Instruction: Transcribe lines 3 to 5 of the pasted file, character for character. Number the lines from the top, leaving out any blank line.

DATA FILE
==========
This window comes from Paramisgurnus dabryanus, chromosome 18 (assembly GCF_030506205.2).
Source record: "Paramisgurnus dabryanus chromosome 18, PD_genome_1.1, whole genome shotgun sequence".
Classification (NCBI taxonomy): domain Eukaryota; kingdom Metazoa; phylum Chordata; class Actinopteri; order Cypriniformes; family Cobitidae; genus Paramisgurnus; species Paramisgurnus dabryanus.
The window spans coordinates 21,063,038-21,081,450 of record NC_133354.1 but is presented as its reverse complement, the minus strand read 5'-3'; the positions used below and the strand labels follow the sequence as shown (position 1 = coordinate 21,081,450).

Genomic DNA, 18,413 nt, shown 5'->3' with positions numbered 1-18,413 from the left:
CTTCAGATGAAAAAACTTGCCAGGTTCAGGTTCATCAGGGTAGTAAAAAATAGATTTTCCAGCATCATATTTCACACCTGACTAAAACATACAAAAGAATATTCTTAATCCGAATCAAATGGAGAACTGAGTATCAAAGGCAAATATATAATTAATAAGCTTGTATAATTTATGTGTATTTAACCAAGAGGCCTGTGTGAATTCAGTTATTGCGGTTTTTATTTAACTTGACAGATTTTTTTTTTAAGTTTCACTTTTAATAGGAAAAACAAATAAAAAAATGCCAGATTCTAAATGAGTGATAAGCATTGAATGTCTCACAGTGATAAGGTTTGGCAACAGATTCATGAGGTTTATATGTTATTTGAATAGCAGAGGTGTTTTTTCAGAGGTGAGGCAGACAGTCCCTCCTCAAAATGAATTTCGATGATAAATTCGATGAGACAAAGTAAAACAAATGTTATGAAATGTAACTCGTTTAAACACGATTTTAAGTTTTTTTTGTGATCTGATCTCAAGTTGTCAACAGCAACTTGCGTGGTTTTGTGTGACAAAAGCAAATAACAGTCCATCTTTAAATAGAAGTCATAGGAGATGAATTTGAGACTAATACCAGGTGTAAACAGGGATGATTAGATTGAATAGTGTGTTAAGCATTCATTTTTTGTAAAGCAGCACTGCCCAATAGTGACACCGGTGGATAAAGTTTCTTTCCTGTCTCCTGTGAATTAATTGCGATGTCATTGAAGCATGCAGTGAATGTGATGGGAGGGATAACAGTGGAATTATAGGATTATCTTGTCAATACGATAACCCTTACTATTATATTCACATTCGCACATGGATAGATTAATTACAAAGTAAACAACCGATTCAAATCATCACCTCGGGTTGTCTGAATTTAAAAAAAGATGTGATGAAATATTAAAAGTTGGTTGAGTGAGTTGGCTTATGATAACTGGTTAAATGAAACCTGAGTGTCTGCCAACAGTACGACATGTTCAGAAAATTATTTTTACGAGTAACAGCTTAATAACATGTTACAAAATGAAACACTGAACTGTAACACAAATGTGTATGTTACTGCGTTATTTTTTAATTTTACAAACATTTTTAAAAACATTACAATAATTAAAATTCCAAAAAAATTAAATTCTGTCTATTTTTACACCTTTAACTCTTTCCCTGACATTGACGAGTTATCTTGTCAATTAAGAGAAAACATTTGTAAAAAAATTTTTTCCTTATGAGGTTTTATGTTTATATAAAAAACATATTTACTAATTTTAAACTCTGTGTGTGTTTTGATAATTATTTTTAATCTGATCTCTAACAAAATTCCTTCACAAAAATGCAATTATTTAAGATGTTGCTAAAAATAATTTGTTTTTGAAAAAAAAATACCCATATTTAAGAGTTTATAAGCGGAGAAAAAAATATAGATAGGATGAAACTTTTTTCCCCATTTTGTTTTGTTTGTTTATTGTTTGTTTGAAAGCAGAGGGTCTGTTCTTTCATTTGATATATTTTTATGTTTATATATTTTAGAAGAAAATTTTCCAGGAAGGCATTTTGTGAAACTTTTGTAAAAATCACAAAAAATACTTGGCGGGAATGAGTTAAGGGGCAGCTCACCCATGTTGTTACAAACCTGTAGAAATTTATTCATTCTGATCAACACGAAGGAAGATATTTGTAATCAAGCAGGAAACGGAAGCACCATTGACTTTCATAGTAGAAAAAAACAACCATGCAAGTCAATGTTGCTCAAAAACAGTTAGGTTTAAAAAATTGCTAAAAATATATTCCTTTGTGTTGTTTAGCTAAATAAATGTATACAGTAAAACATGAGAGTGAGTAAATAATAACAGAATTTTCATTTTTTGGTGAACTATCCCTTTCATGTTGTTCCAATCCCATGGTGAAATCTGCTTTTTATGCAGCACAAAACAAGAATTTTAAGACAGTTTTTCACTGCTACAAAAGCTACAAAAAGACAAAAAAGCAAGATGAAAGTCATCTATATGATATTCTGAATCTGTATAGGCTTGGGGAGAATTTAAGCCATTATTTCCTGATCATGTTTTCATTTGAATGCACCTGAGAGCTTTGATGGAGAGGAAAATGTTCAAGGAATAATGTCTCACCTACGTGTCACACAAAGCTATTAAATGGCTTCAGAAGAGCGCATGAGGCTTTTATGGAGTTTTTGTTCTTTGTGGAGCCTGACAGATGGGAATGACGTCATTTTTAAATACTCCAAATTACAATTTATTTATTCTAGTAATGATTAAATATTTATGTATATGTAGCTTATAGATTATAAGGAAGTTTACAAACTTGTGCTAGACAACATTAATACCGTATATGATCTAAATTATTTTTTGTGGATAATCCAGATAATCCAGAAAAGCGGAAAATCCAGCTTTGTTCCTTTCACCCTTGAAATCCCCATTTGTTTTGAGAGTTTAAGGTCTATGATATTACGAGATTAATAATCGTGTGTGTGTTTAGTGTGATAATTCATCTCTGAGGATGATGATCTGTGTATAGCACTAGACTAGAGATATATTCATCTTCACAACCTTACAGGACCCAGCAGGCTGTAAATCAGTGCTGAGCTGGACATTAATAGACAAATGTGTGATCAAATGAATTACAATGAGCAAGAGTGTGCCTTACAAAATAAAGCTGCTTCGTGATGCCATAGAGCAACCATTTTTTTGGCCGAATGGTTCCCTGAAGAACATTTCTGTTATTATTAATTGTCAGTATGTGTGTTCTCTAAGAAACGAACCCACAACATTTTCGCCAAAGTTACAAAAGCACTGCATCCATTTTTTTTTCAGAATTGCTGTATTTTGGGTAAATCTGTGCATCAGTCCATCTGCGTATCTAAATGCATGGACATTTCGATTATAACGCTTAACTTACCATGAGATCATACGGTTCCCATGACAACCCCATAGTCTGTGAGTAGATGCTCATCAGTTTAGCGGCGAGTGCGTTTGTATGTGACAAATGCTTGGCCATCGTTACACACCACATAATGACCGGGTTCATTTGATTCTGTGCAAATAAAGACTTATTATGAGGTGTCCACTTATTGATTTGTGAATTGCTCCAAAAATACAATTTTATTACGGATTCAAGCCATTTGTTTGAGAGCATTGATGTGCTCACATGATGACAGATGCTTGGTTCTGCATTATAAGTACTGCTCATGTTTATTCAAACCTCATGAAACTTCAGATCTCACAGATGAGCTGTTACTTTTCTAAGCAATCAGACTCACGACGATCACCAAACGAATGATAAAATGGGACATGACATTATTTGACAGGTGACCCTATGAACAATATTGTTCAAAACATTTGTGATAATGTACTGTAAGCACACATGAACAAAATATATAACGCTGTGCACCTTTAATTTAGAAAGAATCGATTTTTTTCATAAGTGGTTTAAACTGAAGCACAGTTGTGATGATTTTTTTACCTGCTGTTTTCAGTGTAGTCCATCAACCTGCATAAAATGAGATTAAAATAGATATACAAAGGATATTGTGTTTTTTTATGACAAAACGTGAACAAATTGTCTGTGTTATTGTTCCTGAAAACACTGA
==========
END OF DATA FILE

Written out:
Classification (NCBI taxonomy): domain Eukaryota; kingdom Metazoa; phylum Chordata; class Actinopteri; order Cypriniformes; family Cobitidae; genus Paramisgurnus; species Paramisgurnus dabryanus.
The window spans coordinates 21,063,038-21,081,450 of record NC_133354.1 but is presented as its reverse complement, the minus strand read 5'-3'; the positions used below and the strand labels follow the sequence as shown (position 1 = coordinate 21,081,450).

Genomic DNA, 18,413 nt, shown 5'->3' with positions numbered 1-18,413 from the left: